Joseph Pulitzer, the "Father of Journalism"
Hungarian-born journalist and newspaper publisher, Joseph Pulitzer, was born Jozsef Politzer in 1847. Several years after the death of his father--and after the family’s reversal of fortune--Pulitzer emigrated to the united States. Trying his hand at a variety of jobs, Pulitzer eventually found his true calling as a journalist. In his lifetime, he owned both the New York World and the St. Louis Post Dispatch. Yet, it was what his considerable wealth made possible after his death that has made the Pulitzer name synonymous with Journalism: In 1912, the fist school of journalism was established at Columbia University and in 1917, the first Pulitzer Prizes were awarded.
In October 1911, Pulitzer died unexpectedly aboard his yacht in South Carolina’s Charleston Harbor, at the age of 64. The boat had been en route to Pulitzer’s winter home in Jekyll Island, Georgia, when a hurricane threatened. “Leise, ganz leise, ganz leise (softly, quite softly), were said to be his last words.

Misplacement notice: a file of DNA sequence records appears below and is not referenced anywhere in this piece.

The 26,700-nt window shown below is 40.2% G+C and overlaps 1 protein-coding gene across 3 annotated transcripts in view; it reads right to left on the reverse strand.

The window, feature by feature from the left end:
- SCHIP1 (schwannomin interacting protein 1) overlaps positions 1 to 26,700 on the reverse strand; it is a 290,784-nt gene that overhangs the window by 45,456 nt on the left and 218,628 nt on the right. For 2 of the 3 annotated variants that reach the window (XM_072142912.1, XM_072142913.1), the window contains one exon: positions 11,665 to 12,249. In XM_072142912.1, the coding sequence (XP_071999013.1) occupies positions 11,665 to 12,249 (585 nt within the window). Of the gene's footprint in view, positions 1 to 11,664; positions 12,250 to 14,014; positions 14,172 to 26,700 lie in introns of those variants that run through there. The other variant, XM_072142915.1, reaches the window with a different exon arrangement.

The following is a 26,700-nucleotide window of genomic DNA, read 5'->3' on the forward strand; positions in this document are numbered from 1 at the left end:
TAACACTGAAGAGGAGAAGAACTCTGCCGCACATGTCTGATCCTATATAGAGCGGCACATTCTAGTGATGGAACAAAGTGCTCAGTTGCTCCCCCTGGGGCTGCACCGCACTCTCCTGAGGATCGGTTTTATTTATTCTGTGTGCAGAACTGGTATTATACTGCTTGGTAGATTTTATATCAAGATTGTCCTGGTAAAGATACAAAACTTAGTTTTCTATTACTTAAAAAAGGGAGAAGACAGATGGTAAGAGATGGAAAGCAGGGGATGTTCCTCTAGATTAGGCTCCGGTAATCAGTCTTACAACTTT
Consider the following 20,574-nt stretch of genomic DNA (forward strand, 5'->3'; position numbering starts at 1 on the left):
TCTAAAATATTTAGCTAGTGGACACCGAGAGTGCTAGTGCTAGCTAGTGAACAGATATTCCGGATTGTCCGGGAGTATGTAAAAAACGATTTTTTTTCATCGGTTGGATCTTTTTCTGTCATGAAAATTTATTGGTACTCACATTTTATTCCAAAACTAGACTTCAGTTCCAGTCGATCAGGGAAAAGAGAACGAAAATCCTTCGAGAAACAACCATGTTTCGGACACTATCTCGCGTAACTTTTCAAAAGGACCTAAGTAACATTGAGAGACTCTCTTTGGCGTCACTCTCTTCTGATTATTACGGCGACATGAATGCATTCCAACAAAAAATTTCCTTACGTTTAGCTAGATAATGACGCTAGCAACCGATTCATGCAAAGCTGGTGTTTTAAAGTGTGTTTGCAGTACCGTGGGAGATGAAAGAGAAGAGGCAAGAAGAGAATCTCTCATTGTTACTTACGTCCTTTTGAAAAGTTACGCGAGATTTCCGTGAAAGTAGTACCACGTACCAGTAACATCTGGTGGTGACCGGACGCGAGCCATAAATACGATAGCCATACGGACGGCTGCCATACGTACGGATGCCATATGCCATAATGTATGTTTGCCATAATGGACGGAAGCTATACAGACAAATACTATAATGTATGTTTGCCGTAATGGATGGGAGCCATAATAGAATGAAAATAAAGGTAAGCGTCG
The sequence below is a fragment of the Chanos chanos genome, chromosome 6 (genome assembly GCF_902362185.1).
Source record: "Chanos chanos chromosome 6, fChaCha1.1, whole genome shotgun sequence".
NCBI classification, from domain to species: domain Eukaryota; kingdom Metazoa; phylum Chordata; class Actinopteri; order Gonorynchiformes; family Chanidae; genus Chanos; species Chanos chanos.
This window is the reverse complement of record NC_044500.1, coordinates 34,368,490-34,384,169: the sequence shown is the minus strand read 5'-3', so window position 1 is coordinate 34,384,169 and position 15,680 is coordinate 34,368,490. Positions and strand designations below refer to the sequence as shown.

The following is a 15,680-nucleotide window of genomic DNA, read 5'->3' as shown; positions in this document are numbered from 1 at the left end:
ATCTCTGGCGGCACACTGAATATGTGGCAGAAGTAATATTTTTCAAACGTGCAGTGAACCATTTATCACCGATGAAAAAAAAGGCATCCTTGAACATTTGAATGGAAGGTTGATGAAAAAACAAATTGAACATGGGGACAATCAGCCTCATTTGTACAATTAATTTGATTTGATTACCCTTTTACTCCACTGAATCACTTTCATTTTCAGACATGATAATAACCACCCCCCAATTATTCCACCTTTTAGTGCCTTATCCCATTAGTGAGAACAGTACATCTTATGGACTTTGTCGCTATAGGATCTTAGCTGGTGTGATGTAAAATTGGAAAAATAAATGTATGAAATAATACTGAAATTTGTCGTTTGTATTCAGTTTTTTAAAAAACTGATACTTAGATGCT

On the day of his funeral, employee’s of both Pulitzer-owned newspapers stopped work in honor of their late employer. Pulitzer’s body lay in repose in the library of his NYC home, where friends and colleagues came to pay their respects. In a room overflowing with floral tributes, Pulitzer could be seen in his casket, a copy of one of his newspapers in his right hand. Among the many telegrams of condolence, was one from former US Vice President Charles W. Fairbanks, which echoed the sentiments of many. It read, “The country has lost one of its greatest newspaper men and able citizens in Mr. Pulitzer...
After a religious service, mourners were transported by a private train to Woodlawn Cemetery in the Bronx, where Pulitzer was buried late that afternoon.